• High security    At this level, a security administrator is identified and charged with establishing and maintaining Teradata RDBMS security. Physical access to processors, disk storage units, and system consoles is carefully controlled. Security-related events are audited regularly. Random security audits of individual users are performed. In this class, data and processing resources are afforded a high level of protection. If an unauthorized access is attempted, the auditing policy is designed to both detect the attempt and permit corrective measures to be implemented. The disadvantage is that shared data requires additional effort on the part of owner, as they must define who is authorized to access the owned information. Also, based on the frequency and scope of the audit, system performance can be negatively affected by the demands of auditing security-related events.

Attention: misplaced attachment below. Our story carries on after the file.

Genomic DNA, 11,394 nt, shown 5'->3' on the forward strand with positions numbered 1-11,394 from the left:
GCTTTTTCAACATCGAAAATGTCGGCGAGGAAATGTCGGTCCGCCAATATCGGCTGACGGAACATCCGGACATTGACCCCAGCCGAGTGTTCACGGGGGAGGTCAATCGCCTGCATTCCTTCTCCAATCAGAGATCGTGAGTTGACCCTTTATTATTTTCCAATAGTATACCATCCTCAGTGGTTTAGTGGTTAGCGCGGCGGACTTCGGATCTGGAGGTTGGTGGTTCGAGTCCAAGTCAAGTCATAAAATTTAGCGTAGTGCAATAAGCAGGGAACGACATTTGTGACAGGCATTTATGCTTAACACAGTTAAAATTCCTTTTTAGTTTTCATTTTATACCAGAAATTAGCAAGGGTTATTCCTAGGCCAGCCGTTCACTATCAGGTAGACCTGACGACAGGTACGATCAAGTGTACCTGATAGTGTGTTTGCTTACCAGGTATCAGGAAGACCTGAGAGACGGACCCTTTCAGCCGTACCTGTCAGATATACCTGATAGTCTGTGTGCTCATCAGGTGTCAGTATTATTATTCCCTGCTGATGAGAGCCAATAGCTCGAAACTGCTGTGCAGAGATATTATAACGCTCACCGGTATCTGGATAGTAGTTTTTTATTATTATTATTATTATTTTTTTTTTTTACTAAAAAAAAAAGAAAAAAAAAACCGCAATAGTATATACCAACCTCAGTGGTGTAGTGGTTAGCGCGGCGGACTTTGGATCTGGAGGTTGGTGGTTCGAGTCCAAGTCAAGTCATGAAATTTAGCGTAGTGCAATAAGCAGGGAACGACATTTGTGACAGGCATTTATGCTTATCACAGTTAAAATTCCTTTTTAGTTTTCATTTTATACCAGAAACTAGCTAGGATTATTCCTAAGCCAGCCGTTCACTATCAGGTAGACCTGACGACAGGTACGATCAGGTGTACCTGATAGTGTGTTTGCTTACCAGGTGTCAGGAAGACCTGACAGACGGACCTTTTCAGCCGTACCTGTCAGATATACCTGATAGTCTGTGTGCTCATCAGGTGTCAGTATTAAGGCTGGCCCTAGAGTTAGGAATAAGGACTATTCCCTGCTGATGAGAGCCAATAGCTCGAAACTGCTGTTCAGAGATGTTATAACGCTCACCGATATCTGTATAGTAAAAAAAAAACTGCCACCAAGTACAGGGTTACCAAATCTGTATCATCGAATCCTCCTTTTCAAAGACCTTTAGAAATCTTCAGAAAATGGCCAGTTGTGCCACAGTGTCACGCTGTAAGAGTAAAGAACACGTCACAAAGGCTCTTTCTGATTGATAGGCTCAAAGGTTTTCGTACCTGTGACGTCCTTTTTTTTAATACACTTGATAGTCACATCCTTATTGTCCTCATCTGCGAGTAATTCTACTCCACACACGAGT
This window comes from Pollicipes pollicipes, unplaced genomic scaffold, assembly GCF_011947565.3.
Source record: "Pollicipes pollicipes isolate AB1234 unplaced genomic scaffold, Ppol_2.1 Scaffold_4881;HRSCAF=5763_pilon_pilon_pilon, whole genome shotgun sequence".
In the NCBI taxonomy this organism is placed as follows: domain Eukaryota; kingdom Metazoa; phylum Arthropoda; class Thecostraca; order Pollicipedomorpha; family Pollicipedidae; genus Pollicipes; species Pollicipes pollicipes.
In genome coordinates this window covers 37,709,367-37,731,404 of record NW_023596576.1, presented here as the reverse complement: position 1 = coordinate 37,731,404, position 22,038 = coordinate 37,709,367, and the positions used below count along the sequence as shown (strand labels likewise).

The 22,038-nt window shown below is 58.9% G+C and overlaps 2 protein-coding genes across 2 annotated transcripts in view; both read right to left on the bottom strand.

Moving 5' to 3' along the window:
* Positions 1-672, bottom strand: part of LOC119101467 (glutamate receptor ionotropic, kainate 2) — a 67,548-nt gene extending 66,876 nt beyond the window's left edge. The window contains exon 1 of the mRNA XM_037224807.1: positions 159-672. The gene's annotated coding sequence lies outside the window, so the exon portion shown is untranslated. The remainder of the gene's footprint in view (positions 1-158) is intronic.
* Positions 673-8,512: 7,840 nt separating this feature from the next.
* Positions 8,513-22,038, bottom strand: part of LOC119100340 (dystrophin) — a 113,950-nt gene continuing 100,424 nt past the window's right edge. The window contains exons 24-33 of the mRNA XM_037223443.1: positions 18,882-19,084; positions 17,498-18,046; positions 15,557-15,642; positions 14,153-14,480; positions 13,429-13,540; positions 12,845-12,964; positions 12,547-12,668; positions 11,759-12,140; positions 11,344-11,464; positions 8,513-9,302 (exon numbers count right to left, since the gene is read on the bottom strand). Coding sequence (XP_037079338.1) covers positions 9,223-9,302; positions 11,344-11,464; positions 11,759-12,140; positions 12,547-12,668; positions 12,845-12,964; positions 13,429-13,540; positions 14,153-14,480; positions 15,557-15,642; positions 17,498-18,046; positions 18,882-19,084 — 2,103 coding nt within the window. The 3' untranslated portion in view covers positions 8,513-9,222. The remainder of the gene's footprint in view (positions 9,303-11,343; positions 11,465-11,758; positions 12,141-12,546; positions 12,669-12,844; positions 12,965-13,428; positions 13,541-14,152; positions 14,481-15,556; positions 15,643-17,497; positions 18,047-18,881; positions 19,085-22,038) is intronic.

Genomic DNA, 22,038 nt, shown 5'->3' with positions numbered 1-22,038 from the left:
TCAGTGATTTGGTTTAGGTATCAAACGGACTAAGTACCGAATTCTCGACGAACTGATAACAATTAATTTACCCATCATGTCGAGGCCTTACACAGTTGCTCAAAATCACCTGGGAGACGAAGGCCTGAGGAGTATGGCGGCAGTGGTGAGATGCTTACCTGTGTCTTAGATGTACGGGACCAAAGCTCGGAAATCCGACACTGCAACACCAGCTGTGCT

Formulating Security Policy 

Once the security needs of the system have been defined, a security policy can be formulated. The security documents should cover: 

  • Extent of  the need for security
  • Benefits to be derived form a secure system
  • A defined management policy when a user is discovered attempting to violate security
  • Password protection
  • Granting access to data
  • Computer room staff
  • Contacting the security administrator

A system security policy does not remain static. Periodic reviews should be conducted to constantly reevaluate how the current policy meets current needs of the system. The factors including changes in the profiles of users, changes in business needs, new releases of Teradata software, discovery of security violations need to be considered for reviewing the security policy.